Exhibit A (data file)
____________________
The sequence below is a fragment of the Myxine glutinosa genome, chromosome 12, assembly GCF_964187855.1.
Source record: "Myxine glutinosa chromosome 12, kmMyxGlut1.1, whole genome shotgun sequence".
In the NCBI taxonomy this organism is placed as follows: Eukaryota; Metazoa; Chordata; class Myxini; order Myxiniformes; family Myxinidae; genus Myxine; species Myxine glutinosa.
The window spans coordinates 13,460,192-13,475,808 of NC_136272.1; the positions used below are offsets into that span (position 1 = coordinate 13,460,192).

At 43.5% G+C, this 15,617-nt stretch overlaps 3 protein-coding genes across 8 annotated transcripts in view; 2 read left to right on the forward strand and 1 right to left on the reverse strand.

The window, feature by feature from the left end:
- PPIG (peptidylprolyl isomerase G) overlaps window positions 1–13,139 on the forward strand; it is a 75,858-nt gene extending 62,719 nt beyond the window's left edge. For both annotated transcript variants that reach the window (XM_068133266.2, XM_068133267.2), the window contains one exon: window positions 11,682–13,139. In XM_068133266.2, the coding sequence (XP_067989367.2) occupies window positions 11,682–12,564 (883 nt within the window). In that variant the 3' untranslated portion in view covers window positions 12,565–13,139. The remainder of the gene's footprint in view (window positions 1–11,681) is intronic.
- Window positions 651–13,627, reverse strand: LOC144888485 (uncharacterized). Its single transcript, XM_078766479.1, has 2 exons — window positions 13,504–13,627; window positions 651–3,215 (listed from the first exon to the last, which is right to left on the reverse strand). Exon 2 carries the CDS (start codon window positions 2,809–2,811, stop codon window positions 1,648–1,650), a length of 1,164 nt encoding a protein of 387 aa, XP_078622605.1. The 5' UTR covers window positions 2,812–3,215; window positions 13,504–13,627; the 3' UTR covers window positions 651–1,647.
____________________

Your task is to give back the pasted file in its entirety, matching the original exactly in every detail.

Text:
The sequence below is a fragment of the Myxine glutinosa genome, chromosome 12, assembly GCF_964187855.1.
Source record: "Myxine glutinosa chromosome 12, kmMyxGlut1.1, whole genome shotgun sequence".
In the NCBI taxonomy this organism is placed as follows: Eukaryota; Metazoa; Chordata; class Myxini; order Myxiniformes; family Myxinidae; genus Myxine; species Myxine glutinosa.
The window spans coordinates 13,460,192-13,475,808 of NC_136272.1; the positions used below are offsets into that span (position 1 = coordinate 13,460,192).

At 43.5% G+C, this 15,617-nt stretch overlaps 3 protein-coding genes across 8 annotated transcripts in view; 2 read left to right on the forward strand and 1 right to left on the reverse strand.

The window, feature by feature from the left end:
- PPIG (peptidylprolyl isomerase G) overlaps window positions 1–13,139 on the forward strand; it is a 75,858-nt gene extending 62,719 nt beyond the window's left edge. For both annotated transcript variants that reach the window (XM_068133266.2, XM_068133267.2), the window contains one exon: window positions 11,682–13,139. In XM_068133266.2, the coding sequence (XP_067989367.2) occupies window positions 11,682–12,564 (883 nt within the window). In that variant the 3' untranslated portion in view covers window positions 12,565–13,139. The remainder of the gene's footprint in view (window positions 1–11,681) is intronic.
- Window positions 651–13,627, reverse strand: LOC144888485 (uncharacterized). Its single transcript, XM_078766479.1, has 2 exons — window positions 13,504–13,627; window positions 651–3,215 (listed from the first exon to the last, which is right to left on the reverse strand). Exon 2 carries the CDS (start codon window positions 2,809–2,811, stop codon window positions 1,648–1,650), a length of 1,164 nt encoding a protein of 387 aa, XP_078622605.1. The 5' UTR covers window positions 2,812–3,215; window positions 13,504–13,627; the 3' UTR covers window positions 651–1,647.